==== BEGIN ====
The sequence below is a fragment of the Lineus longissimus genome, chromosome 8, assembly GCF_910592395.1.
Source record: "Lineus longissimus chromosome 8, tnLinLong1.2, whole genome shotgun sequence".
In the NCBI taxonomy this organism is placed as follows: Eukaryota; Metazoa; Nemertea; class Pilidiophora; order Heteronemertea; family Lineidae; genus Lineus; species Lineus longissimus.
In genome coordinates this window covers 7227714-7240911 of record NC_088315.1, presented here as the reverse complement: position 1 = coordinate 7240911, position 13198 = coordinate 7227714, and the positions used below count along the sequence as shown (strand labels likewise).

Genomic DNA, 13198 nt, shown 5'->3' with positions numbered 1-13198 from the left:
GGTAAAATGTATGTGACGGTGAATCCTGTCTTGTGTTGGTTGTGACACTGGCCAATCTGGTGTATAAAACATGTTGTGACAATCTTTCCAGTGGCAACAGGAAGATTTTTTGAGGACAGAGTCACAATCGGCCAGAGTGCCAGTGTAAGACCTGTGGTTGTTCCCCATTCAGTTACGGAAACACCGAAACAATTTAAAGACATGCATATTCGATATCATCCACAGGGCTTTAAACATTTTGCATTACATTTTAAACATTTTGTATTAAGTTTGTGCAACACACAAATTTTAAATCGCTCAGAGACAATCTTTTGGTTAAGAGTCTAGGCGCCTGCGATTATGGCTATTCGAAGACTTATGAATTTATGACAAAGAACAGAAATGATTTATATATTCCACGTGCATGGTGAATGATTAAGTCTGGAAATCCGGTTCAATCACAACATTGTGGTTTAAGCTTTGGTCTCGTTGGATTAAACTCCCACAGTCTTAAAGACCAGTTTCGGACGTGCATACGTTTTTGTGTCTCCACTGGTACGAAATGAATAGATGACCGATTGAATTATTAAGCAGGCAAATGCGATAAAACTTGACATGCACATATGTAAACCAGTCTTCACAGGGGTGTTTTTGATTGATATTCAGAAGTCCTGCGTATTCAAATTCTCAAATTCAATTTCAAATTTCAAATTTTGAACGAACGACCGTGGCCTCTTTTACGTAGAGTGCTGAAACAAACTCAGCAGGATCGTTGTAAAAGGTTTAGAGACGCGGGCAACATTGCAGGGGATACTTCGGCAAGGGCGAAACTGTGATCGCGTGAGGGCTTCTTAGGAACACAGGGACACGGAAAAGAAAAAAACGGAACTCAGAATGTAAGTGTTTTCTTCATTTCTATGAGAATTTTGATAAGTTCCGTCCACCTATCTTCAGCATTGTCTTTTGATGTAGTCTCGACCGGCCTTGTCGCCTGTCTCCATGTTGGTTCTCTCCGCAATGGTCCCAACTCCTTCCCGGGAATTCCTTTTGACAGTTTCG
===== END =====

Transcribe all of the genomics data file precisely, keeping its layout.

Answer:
The sequence below is a fragment of the Lineus longissimus genome, chromosome 8, assembly GCF_910592395.1.
Source record: "Lineus longissimus chromosome 8, tnLinLong1.2, whole genome shotgun sequence".
In the NCBI taxonomy this organism is placed as follows: Eukaryota; Metazoa; Nemertea; class Pilidiophora; order Heteronemertea; family Lineidae; genus Lineus; species Lineus longissimus.
In genome coordinates this window covers 7227714-7240911 of record NC_088315.1, presented here as the reverse complement: position 1 = coordinate 7240911, position 13198 = coordinate 7227714, and the positions used below count along the sequence as shown (strand labels likewise).

Genomic DNA, 13198 nt, shown 5'->3' with positions numbered 1-13198 from the left:
GGTAAAATGTATGTGACGGTGAATCCTGTCTTGTGTTGGTTGTGACACTGGCCAATCTGGTGTATAAAACATGTTGTGACAATCTTTCCAGTGGCAACAGGAAGATTTTTTGAGGACAGAGTCACAATCGGCCAGAGTGCCAGTGTAAGACCTGTGGTTGTTCCCCATTCAGTTACGGAAACACCGAAACAATTTAAAGACATGCATATTCGATATCATCCACAGGGCTTTAAACATTTTGCATTACATTTTAAACATTTTGTATTAAGTTTGTGCAACACACAAATTTTAAATCGCTCAGAGACAATCTTTTGGTTAAGAGTCTAGGCGCCTGCGATTATGGCTATTCGAAGACTTATGAATTTATGACAAAGAACAGAAATGATTTATATATTCCACGTGCATGGTGAATGATTAAGTCTGGAAATCCGGTTCAATCACAACATTGTGGTTTAAGCTTTGGTCTCGTTGGATTAAACTCCCACAGTCTTAAAGACCAGTTTCGGACGTGCATACGTTTTTGTGTCTCCACTGGTACGAAATGAATAGATGACCGATTGAATTATTAAGCAGGCAAATGCGATAAAACTTGACATGCACATATGTAAACCAGTCTTCACAGGGGTGTTTTTGATTGATATTCAGAAGTCCTGCGTATTCAAATTCTCAAATTCAATTTCAAATTTCAAATTTTGAACGAACGACCGTGGCCTCTTTTACGTAGAGTGCTGAAACAAACTCAGCAGGATCGTTGTAAAAGGTTTAGAGACGCGGGCAACATTGCAGGGGATACTTCGGCAAGGGCGAAACTGTGATCGCGTGAGGGCTTCTTAGGAACACAGGGACACGGAAAAGAAAAAAACGGAACTCAGAATGTAAGTGTTTTCTTCATTTCTATGAGAATTTTGATAAGTTCCGTCCACCTATCTTCAGCATTGTCTTTTGATGTAGTCTCGACCGGCCTTGTCGCCTGTCTCCATGTTGGTTCTCTCCGCAATGGTCCCAACTCCTTCCCGGGAATTCCTTTTGACAGTTTCG